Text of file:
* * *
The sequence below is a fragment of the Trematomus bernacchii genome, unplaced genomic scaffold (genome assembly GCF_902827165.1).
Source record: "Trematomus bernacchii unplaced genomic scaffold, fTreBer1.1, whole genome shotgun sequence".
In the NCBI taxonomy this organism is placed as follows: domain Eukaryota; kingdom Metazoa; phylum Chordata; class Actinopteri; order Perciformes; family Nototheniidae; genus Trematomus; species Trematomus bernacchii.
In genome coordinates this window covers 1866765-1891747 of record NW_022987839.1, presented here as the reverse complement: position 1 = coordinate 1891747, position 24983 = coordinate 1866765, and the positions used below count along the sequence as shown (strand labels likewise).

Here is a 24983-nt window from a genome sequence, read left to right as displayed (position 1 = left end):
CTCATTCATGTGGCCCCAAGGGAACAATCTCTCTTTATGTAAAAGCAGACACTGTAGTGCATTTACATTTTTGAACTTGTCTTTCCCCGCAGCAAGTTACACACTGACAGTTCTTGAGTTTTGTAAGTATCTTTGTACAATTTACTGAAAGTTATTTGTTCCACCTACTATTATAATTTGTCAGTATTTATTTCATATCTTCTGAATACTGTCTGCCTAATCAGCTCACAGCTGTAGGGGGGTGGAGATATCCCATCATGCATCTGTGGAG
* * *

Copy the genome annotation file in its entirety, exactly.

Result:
The sequence below is a fragment of the Trematomus bernacchii genome, unplaced genomic scaffold (genome assembly GCF_902827165.1).
Source record: "Trematomus bernacchii unplaced genomic scaffold, fTreBer1.1, whole genome shotgun sequence".
In the NCBI taxonomy this organism is placed as follows: domain Eukaryota; kingdom Metazoa; phylum Chordata; class Actinopteri; order Perciformes; family Nototheniidae; genus Trematomus; species Trematomus bernacchii.
In genome coordinates this window covers 1866765-1891747 of record NW_022987839.1, presented here as the reverse complement: position 1 = coordinate 1891747, position 24983 = coordinate 1866765, and the positions used below count along the sequence as shown (strand labels likewise).

Here is a 24983-nt window from a genome sequence, read left to right as displayed (position 1 = left end):
CTCATTCATGTGGCCCCAAGGGAACAATCTCTCTTTATGTAAAAGCAGACACTGTAGTGCATTTACATTTTTGAACTTGTCTTTCCCCGCAGCAAGTTACACACTGACAGTTCTTGAGTTTTGTAAGTATCTTTGTACAATTTACTGAAAGTTATTTGTTCCACCTACTATTATAATTTGTCAGTATTTATTTCATATCTTCTGAATACTGTCTGCCTAATCAGCTCACAGCTGTAGGGGGGTGGAGATATCCCATCATGCATCTGTGGAG